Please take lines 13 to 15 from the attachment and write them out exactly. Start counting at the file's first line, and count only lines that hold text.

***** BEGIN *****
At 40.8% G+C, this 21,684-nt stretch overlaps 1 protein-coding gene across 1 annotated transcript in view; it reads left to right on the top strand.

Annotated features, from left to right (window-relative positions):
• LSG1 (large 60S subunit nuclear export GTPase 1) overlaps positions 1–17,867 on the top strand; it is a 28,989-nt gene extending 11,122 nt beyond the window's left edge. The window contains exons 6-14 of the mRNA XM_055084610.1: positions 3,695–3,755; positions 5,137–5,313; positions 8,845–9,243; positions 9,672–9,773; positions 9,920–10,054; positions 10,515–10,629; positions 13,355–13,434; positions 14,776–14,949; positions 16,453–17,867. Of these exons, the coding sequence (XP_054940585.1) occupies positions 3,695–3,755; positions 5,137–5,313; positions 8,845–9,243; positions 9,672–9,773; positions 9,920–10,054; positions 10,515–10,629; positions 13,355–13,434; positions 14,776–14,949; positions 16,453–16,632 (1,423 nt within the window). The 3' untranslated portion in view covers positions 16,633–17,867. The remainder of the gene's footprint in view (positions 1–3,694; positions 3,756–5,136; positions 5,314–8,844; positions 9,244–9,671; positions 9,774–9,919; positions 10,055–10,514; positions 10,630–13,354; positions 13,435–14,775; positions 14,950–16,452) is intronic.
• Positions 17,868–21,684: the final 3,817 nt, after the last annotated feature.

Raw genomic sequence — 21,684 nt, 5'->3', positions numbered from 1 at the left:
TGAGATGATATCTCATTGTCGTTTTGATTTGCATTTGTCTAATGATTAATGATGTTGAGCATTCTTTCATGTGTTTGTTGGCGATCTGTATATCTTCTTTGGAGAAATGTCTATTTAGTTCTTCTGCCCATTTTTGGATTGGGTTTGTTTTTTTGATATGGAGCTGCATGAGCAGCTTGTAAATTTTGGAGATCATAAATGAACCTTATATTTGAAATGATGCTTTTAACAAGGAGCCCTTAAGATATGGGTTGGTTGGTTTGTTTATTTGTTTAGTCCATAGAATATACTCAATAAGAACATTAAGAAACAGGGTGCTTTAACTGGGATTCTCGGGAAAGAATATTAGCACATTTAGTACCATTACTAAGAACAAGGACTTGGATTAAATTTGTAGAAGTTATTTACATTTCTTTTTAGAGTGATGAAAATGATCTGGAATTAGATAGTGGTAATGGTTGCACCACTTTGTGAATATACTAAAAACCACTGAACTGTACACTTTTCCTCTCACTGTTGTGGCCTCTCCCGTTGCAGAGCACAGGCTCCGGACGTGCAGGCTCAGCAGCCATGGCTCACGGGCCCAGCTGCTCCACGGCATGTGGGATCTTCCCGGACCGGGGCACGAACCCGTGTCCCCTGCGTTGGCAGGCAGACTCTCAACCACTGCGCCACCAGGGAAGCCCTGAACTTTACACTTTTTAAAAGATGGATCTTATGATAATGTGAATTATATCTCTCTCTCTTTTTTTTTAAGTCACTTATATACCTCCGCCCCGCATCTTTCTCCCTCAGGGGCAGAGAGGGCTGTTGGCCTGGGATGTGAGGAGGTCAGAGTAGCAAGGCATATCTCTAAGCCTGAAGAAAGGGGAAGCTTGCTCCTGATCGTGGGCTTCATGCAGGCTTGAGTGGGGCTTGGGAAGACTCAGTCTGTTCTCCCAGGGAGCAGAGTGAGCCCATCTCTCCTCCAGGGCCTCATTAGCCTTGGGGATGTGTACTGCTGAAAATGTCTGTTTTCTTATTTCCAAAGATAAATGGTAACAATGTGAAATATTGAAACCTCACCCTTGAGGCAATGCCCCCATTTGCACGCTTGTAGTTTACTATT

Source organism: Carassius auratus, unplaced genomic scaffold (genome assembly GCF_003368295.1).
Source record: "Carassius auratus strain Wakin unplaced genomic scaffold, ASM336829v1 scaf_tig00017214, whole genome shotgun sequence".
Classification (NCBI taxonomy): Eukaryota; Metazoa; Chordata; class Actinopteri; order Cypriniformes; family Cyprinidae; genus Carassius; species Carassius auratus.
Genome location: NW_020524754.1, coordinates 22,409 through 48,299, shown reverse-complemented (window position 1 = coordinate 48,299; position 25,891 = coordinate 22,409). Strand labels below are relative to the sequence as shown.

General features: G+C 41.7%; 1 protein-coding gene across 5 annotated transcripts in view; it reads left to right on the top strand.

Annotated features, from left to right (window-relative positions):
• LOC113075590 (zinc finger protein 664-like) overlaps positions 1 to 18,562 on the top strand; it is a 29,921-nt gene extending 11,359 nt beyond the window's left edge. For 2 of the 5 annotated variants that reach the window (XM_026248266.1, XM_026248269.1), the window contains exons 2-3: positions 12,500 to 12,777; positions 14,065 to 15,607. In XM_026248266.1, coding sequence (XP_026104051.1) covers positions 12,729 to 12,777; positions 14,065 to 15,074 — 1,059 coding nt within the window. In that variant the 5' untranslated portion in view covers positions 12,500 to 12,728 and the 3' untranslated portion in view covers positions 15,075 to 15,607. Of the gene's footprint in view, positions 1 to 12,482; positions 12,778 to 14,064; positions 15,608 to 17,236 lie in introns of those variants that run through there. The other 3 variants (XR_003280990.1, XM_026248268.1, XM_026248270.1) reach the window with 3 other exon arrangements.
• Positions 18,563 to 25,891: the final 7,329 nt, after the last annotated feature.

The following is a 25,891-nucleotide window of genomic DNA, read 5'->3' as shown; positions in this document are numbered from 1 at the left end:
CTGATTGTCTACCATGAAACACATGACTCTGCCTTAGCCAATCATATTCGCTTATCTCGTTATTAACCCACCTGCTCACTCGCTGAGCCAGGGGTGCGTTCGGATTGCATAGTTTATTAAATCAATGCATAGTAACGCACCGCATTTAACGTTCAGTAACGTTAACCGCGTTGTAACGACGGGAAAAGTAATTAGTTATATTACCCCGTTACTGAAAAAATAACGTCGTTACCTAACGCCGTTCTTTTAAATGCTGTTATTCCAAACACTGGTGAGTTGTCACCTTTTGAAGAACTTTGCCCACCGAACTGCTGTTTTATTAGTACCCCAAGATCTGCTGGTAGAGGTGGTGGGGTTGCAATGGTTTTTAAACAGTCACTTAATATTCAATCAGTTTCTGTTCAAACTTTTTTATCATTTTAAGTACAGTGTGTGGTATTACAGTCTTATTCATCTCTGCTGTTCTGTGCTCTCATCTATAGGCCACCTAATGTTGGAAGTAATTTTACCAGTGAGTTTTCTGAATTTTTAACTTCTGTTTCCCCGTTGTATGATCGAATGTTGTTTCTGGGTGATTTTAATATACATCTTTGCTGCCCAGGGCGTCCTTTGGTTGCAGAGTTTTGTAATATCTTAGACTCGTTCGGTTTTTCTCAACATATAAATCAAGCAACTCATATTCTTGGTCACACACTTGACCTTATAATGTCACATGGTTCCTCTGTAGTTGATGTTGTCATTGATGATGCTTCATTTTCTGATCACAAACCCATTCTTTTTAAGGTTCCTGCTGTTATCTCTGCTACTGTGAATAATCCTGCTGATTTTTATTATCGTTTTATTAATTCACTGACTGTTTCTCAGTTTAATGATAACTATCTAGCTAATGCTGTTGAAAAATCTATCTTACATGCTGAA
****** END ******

• LOC113075590 (zinc finger protein 664-like) overlaps positions 1 to 18,562 on the top strand; it is a 29,921-nt gene extending 11,359 nt beyond the window's left edge. For 2 of the 5 annotated variants that reach the window (XM_026248266.1, XM_026248269.1), the window contains exons 2-3: positions 12,500 to 12,777; positions 14,065 to 15,607. In XM_026248266.1, coding sequence (XP_026104051.1) covers positions 12,729 to 12,777; positions 14,065 to 15,074 — 1,059 coding nt within the window. In that variant the 5' untranslated portion in view covers positions 12,500 to 12,728 and the 3' untranslated portion in view covers positions 15,075 to 15,607. Of the gene's footprint in view, positions 1 to 12,482; positions 12,778 to 14,064; positions 15,608 to 17,236 lie in introns of those variants that run through there. The other 3 variants (XR_003280990.1, XM_026248268.1, XM_026248270.1) reach the window with 3 other exon arrangements.
• Positions 18,563 to 25,891: the final 7,329 nt, after the last annotated feature.

The following is a 25,891-nucleotide window of genomic DNA, read 5'->3' as shown; positions in this document are numbered from 1 at the left end: